Illustration: Aïda Amer/Axios

Global entertainment giant IMG Media is partnering up to give social media sports video company Wave.tv broad access to its sports licensing rights, executives tell Axios.

Why it matters: The deal speaks to a new generation of sports programming for younger people on social media who are avid sports fans but don't like sitting through long games on traditional TV.

  • "The value of original programming utilizing the highlight and the long tail archive is rapidly increasing, to both the fan and media ecosystem at large," says Brian Verne, co-founder and CEO, WAVE.tv.
  • "For fans they’re pure entertainment, for leagues and rights holders they’re seen as the vital bridge to increasing fandom amongst Gen Z and Millennials."

Driving the news: Wave.tv, which is home to dozens of sports shows across platforms like Instagram, Snapchat, TikTok, Facebook and YouTube, will be able to access a broad range of IMG's licensed sports rights to use for its shows, including Euroleague Basketball and World’s Strongest Man.

  • The partnership includes an overarching contract allowing Wave.tv to access IMG's owned content on a case-by-case basis, as well as individual contracts that include specific licensing agreements depending on the sport.
  • The companies will split the ad revenue that Wave.tv makes by airing these shows on social platforms.
  • "This partnership was born out of our initial success working together," says Rebecca Levin, Director of Media at IMG. "WAVE.tv’s media brands engage millions of fans by sharing memorable sporting moments in a fresh and entertaining way."

The big picture: Over the last few years, a new crop of digitally-native sports media companies have popped up to create sports shows for younger generations of sports fans that aren't interested in watching hours-long coverage of games on live TV.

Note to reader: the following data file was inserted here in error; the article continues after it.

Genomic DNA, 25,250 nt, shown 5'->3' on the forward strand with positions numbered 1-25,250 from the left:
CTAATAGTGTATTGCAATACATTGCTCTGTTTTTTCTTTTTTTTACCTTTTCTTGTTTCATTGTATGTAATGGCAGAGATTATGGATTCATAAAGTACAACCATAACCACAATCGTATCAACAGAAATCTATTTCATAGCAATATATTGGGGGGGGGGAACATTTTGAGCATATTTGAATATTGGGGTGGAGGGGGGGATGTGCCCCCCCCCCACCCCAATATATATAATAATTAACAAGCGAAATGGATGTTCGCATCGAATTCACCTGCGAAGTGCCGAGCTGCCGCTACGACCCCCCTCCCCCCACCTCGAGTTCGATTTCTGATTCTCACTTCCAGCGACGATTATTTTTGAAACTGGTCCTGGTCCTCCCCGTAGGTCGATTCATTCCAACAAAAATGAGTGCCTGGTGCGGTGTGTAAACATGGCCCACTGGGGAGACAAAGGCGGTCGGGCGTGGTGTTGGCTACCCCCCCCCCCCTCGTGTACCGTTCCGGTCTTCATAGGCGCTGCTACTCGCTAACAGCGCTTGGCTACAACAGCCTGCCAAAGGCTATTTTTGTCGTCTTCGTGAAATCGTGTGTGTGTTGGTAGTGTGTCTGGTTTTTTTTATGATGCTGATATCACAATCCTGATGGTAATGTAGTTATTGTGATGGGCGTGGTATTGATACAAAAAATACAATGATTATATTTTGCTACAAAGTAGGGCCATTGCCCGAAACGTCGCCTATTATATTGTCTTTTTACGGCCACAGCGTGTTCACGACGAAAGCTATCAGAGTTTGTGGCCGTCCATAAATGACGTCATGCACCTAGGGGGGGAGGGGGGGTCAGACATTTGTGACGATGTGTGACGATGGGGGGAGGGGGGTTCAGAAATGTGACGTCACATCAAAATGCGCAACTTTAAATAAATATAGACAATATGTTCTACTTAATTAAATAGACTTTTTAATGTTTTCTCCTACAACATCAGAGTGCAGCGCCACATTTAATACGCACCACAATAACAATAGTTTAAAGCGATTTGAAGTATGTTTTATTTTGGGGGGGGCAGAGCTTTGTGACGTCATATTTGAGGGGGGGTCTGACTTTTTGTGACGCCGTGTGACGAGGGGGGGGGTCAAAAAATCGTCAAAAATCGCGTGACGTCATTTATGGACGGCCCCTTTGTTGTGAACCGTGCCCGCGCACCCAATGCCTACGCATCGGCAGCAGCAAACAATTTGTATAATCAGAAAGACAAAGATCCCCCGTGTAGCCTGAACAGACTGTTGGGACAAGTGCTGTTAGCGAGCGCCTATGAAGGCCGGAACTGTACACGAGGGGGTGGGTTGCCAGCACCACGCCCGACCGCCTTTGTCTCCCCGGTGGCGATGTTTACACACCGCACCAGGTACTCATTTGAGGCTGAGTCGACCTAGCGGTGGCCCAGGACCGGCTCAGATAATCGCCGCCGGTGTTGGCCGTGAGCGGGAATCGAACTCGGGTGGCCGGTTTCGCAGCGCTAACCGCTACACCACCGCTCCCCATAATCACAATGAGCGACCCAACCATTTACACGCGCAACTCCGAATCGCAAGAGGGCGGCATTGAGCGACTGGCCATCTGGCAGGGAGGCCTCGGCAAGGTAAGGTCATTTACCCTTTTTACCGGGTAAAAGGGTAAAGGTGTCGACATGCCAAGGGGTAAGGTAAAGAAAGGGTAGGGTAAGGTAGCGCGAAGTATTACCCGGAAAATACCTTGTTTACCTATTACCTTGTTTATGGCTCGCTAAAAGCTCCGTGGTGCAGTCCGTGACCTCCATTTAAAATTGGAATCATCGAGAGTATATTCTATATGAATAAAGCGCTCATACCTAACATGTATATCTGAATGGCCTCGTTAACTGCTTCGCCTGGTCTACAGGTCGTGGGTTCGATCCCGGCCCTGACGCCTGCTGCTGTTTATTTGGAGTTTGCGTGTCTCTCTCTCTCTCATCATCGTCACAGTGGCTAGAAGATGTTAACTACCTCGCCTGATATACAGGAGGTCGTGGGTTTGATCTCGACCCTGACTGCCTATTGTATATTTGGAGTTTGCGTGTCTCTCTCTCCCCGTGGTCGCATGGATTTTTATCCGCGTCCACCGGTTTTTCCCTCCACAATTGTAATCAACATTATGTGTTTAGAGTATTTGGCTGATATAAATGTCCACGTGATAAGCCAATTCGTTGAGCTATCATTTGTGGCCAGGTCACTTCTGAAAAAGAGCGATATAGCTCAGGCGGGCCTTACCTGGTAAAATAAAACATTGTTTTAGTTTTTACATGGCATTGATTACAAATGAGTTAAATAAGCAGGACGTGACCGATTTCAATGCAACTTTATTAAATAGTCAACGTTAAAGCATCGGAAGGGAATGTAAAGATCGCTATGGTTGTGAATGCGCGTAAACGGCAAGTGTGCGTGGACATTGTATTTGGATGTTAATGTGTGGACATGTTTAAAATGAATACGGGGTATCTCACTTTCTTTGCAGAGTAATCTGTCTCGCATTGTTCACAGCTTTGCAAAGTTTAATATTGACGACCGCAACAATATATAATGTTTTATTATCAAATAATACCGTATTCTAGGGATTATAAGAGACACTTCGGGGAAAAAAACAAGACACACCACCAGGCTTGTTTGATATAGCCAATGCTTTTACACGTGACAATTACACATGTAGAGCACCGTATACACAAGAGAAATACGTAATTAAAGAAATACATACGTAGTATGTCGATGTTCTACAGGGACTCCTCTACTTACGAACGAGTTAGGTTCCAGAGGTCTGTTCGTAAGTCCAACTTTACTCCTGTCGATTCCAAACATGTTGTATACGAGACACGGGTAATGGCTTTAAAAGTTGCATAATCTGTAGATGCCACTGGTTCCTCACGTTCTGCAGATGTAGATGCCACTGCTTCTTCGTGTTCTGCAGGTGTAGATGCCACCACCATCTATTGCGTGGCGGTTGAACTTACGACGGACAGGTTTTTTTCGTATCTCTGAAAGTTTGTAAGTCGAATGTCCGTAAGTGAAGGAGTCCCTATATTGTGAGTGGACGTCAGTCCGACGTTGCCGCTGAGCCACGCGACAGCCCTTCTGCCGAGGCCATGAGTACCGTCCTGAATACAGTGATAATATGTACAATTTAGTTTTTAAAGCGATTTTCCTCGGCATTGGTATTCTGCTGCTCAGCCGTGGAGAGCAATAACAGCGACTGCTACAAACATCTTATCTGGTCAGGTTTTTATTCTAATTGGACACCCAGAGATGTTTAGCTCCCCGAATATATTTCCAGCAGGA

• Overtime, a sports media company that produces shows for social media, has experienced record engagement during the coronavirus pandemic, in part because its sports shows don't rely on streaming straight games, but rather commentary, highlights and culture around sports. Zachary Weiner, Co-Founder and President of Overtime, says the company has gained 10 million social followers during COVID.
  • Bleacher Report's House of Highlights is another breakout brand doing sports coverage on social media. House of Highlights had 51 of the top 100 branded content posts on Instagram in 2019. It's the #2 sports publisher on YouTube, averaging 100 million views per month and has over 24 million followers across across all platforms, including a giant following on TikTok.

Be smart: Among all of the players we've spoken to in social sports media, format is universally deemed critical.

  • "The most important thing is to find young people where they are, on social media. The second is format," says Weiner. "A lot of legacy companies reformat their TV content for digital. We create on digital and social right off the bat."

What's next: Wave.tv is expanding to accommodate the flurry of new content rights deals, says Verne. It plans to hire 12-20 additional full-time employees to add to its existing 42 employees this quarter.

  • "When you break our business down into a sum of its parts, it is really quite simple. Fandom + Formats + IP = new hit programming," says Verne.

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Illustration: Aïda Amer/Axios

One of the country's oldest and most established media companies is starting to look more like a Hollywood studio than a traditional newspaper.

Driving the news: The New York Times has 10 scripted TV show projects in development, as well as 3 feature documentaries coming out this year and several other documentary projects in development and production, executives tell Axios.

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